Working from home is often heralded as the most productive work model going. Free of office noise and colleague interruptions, it seems to follow that your focus and performance will take a miraculous turn. More people are increasingly buying into this narrative, with 79% of a 2019 remote cohort citing “increased productivity/better focus” as a main reason for going remote.
But home working doesn’t make us immune to distraction, and our homes are not necessarily optimal workspaces. While we may have escaped some perennial distractions, remote working comes with its own unique set – the result of over-communication, a lack of clear structure, and the difficulties of mixing personal and private space.
Ultimately, remote workers still need to be vigilant with their attention. Here’s are just a few pointers on avoiding distraction when you work from home.
While the majority of research to-date has only investigated workplace distractions in a shared office setting, remote work distraction is very real. Here are some of the most common challenges you’ll encounter as a home worker:
Without the transparency and ease of in-person communication, remote teams tend towards over-communication. While exchanges may become more effective, there will be a ton of them – Slack pings, email notifications, and video calls being the biggest offenders. According to one study, remote workers actually have more meetings than office workers.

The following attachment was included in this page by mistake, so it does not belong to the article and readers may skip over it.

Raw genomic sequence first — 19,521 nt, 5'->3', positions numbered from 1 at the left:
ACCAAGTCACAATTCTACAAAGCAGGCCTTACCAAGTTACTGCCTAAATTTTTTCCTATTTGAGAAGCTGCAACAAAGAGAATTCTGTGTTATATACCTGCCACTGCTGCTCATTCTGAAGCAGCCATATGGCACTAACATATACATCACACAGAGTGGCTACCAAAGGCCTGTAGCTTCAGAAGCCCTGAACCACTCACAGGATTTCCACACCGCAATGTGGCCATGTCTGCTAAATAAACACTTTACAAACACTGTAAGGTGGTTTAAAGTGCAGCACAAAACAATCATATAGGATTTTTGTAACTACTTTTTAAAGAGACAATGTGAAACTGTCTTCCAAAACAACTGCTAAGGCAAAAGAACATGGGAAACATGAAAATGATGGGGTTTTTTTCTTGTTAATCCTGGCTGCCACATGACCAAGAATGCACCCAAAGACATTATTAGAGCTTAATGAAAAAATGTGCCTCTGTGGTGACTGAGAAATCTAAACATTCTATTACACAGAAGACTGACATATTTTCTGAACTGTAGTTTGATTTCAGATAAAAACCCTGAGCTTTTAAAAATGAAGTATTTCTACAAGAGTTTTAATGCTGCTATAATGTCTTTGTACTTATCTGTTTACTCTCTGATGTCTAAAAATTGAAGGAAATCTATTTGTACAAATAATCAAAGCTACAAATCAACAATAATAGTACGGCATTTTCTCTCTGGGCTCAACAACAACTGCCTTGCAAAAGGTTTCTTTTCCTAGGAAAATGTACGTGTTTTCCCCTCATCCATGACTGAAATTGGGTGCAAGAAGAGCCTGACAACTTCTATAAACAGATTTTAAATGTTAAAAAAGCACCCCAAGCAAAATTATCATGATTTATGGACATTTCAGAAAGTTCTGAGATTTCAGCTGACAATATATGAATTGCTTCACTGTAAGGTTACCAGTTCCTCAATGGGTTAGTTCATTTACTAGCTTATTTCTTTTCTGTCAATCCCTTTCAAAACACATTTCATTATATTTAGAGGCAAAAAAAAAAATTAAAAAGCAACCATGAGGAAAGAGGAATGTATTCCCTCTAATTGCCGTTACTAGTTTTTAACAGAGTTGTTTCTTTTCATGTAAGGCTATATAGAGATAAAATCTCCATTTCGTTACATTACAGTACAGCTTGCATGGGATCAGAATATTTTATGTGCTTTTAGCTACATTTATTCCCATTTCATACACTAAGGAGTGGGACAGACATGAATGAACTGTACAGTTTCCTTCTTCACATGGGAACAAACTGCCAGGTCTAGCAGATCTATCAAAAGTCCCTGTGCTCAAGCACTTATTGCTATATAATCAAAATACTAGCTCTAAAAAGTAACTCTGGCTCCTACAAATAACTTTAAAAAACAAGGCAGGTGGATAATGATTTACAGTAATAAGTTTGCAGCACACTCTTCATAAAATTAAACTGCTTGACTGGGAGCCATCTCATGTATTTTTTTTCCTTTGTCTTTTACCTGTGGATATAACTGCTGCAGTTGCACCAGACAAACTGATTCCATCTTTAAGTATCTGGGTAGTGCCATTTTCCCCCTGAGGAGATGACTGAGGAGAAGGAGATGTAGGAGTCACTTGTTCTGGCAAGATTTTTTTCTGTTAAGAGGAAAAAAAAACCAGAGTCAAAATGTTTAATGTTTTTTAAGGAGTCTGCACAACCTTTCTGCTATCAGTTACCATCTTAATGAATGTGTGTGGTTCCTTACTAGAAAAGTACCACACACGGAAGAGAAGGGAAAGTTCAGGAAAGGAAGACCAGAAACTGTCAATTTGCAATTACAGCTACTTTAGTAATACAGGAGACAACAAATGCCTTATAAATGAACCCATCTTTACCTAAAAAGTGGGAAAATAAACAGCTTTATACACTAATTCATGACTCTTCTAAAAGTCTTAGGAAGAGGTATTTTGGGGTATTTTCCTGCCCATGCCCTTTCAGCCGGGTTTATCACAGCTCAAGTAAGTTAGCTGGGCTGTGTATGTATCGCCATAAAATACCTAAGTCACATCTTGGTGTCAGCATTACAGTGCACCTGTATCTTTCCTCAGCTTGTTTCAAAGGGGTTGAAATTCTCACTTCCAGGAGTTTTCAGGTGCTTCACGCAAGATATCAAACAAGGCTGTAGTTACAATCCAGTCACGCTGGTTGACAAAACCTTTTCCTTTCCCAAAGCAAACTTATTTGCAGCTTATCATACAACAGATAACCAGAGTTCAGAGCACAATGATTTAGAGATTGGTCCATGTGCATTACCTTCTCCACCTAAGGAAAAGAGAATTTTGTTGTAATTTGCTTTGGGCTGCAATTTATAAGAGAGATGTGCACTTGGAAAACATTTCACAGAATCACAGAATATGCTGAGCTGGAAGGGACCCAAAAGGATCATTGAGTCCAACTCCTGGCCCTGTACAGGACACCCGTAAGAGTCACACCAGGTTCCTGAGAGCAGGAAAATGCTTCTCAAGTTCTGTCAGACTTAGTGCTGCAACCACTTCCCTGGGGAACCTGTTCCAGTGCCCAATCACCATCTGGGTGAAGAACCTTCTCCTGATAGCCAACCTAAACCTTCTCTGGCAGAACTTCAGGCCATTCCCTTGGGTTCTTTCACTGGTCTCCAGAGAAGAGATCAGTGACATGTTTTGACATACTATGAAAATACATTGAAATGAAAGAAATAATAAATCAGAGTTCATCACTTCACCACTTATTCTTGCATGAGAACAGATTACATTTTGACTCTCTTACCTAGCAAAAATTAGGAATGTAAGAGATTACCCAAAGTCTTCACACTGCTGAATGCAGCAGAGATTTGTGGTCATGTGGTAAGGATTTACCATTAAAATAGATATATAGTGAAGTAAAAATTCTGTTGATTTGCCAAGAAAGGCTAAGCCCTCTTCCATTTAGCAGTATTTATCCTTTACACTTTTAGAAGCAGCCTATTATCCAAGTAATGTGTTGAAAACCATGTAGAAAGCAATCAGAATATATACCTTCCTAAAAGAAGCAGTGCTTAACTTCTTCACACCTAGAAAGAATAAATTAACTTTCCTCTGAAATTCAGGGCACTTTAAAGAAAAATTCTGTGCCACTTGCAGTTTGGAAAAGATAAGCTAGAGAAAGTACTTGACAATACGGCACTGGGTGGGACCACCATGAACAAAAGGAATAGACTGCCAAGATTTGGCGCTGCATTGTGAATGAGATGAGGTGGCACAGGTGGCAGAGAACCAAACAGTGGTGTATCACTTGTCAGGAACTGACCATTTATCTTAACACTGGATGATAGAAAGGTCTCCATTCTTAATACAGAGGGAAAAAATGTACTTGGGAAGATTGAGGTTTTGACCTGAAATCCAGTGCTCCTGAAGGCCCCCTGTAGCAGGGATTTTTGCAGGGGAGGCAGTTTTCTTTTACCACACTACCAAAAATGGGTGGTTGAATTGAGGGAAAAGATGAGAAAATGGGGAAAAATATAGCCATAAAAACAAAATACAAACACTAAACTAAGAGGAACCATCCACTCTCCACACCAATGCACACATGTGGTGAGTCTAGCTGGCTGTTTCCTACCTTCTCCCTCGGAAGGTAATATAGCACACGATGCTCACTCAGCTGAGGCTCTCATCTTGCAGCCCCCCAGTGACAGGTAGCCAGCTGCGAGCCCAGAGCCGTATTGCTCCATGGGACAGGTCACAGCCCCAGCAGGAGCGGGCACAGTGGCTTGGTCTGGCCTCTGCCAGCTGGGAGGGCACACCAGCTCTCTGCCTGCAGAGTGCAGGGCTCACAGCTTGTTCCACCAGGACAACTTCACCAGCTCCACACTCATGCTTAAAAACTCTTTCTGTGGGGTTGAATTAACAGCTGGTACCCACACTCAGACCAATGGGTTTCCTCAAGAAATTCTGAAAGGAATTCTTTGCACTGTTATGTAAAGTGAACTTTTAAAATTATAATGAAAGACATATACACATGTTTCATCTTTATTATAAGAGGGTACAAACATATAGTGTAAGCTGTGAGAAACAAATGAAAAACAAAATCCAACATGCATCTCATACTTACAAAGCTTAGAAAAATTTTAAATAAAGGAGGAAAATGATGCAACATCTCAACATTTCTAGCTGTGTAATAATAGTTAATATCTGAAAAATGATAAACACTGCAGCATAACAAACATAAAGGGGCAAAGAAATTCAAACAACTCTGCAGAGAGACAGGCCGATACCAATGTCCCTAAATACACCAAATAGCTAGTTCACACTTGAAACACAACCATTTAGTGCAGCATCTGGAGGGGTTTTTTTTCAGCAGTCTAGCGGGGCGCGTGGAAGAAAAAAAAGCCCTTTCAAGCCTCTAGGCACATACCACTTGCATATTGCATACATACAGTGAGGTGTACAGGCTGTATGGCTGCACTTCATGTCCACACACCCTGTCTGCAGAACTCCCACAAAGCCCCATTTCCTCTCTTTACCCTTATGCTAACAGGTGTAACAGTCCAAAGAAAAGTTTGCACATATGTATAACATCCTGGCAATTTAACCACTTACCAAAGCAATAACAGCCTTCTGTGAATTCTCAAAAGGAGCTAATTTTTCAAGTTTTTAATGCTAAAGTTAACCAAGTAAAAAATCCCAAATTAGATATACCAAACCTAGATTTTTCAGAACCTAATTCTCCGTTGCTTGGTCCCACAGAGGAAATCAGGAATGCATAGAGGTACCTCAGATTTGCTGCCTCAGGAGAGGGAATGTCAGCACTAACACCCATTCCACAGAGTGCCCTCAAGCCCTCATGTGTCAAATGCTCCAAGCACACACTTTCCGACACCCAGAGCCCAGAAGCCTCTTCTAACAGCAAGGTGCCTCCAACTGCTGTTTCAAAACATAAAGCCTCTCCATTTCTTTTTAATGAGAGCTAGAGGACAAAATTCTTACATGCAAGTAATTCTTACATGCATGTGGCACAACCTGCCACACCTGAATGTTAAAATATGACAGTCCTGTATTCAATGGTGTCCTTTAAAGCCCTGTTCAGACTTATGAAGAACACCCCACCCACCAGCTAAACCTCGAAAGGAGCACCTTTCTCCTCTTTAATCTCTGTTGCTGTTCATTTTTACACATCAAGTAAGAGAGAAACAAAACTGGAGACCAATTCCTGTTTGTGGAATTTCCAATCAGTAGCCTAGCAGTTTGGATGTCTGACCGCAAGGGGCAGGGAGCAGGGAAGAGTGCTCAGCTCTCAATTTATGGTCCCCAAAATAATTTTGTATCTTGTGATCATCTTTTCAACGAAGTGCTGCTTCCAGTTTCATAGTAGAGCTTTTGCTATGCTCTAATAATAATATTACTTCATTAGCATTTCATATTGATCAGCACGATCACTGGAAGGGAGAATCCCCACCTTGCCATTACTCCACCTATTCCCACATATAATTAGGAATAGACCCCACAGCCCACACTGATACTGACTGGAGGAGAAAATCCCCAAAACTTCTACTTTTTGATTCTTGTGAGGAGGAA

New digital noise
Moving all collaboration to shared virtual spaces itself comes with more digital noise. To keep their work visible, home workers effectively have to narrate their work into new digital tools. Collaboration also shifts to a multitude of in-app contextual messages, meaning you’ll get a lot of notifications from apps like Basecamp, Google Docs, Zeplin, Clubhouse, Dropbox and Jira on a daily basis.
An unfocused environment
Your home can lack both the privacy and psychological boundaries offered by purpose-built office space. If you’re sharing it with children – as millions in lockdown currently are – you’ll obviously have one immutable source of distraction; 27% of home workers reported child care to be a huge distraction in one recent survey. Being immediately accessible to family members, it’s easy for them to make entitlements, interrupt you and create noise.
Working in a space you are directly responsible for maintaining can have a weird impact on your attention. You may feel the pull of small chores like washing up, laundry and cleaning, and validate dropping your work to do them as “productive” small breaks. Then there’s taking deliveries, walking the dog, taking out the garbage… Working from a domestic space can be surprisingly diverting.
Lack of structure
As a home worker, you are completely responsible for how you organize your time. That flexibility can be extremely refreshing, but having a big mass of unstructured time on your hands quickly becomes overwhelming. Without properly managing your focus, you’ll likely get burned out or procrastinate in the place of taking quality, restorative breaks.